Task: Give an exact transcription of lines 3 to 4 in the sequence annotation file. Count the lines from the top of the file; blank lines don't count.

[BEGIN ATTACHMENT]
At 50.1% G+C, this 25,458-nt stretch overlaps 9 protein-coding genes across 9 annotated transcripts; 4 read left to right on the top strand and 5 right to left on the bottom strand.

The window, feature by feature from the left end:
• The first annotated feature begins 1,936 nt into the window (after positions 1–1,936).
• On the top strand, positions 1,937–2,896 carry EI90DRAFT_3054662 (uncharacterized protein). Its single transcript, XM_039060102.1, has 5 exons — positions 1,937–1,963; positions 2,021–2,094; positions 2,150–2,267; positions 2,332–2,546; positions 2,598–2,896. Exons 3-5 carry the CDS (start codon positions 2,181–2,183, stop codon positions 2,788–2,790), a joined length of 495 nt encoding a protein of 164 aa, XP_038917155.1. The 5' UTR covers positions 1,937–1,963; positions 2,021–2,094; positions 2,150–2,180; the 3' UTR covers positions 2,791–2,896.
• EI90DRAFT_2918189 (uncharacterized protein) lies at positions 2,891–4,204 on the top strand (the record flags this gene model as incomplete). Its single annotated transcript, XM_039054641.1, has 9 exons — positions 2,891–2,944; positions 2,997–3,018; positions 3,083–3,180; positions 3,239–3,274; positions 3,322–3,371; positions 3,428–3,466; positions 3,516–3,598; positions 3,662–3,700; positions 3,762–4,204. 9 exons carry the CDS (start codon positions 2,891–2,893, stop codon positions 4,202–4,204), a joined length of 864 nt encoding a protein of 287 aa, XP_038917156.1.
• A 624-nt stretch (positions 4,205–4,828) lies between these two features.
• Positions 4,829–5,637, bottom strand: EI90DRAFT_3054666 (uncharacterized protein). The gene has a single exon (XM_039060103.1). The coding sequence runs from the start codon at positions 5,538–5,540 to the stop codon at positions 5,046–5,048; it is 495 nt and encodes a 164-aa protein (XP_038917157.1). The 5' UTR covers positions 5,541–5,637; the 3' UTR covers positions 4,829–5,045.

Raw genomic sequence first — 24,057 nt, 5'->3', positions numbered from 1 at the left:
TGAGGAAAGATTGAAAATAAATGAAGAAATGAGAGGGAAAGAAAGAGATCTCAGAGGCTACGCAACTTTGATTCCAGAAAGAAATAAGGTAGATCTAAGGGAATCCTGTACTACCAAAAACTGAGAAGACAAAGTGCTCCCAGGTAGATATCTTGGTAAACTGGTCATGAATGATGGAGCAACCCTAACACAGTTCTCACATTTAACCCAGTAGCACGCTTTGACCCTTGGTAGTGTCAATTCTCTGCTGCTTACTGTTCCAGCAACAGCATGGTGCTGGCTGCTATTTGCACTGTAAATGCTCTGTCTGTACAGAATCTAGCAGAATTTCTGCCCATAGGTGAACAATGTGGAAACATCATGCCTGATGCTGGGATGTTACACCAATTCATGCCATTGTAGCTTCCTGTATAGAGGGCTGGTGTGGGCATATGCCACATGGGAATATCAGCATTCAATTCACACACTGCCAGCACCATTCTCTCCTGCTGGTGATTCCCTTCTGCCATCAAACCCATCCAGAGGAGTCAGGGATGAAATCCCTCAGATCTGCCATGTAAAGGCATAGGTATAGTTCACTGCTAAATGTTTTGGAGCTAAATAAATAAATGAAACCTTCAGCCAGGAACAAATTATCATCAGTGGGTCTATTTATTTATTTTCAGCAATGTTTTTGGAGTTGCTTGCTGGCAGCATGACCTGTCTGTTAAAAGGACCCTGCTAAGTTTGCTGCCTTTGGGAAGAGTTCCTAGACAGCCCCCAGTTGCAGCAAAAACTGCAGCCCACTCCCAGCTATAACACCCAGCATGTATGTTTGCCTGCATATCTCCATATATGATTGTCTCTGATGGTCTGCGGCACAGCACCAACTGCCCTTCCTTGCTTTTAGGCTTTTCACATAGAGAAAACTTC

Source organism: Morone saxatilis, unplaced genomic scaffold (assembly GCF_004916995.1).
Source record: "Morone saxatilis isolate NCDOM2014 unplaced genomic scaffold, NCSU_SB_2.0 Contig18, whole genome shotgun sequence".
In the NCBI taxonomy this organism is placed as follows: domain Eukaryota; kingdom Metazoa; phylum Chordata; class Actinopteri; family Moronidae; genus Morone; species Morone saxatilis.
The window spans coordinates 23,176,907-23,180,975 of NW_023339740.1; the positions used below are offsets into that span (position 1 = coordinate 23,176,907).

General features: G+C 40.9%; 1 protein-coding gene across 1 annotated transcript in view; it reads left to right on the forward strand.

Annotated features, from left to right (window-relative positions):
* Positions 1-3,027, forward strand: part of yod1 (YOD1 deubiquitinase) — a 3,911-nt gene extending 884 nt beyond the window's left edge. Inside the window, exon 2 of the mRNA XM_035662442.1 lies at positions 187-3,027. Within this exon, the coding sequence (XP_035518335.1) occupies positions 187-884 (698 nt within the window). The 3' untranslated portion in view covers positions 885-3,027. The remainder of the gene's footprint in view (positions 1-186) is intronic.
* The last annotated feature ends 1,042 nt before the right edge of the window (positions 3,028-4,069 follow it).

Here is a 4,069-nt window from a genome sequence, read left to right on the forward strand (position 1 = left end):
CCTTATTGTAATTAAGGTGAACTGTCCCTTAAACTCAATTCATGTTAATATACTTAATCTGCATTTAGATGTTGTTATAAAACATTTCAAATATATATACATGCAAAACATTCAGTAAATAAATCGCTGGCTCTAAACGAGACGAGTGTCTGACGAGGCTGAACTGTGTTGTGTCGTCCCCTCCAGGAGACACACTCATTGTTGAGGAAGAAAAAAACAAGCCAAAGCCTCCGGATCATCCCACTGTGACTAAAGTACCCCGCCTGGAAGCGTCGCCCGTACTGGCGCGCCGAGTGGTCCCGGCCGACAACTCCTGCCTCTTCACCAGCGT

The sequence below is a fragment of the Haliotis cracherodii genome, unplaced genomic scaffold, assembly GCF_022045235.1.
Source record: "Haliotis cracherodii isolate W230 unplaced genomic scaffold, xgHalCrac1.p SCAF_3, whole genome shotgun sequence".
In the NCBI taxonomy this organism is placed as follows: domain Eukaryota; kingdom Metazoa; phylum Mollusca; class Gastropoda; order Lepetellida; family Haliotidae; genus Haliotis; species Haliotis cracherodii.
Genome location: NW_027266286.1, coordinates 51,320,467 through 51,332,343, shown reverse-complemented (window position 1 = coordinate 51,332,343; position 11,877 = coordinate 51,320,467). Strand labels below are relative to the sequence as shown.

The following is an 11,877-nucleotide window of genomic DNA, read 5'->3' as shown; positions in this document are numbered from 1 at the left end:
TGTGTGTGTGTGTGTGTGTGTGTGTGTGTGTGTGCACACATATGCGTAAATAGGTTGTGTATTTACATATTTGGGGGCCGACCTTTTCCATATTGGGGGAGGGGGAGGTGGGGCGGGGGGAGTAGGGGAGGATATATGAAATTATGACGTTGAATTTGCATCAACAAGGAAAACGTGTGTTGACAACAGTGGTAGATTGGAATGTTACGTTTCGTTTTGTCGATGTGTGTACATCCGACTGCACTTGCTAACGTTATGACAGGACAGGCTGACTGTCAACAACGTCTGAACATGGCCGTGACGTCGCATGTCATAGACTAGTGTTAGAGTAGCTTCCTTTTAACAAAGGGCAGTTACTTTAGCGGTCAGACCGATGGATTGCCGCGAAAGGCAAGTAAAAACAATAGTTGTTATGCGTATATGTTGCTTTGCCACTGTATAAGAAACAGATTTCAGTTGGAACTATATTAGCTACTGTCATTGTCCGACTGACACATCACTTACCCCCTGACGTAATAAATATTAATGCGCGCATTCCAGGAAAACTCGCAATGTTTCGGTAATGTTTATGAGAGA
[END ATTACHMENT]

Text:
• The first annotated feature begins 1,936 nt into the window (after positions 1–1,936).
• On the top strand, positions 1,937–2,896 carry EI90DRAFT_3054662 (uncharacterized protein). Its single transcript, XM_039060102.1, has 5 exons — positions 1,937–1,963; positions 2,021–2,094; positions 2,150–2,267; positions 2,332–2,546; positions 2,598–2,896. Exons 3-5 carry the CDS (start codon positions 2,181–2,183, stop codon positions 2,788–2,790), a joined length of 495 nt encoding a protein of 164 aa, XP_038917155.1. The 5' UTR covers positions 1,937–1,963; positions 2,021–2,094; positions 2,150–2,180; the 3' UTR covers positions 2,791–2,896.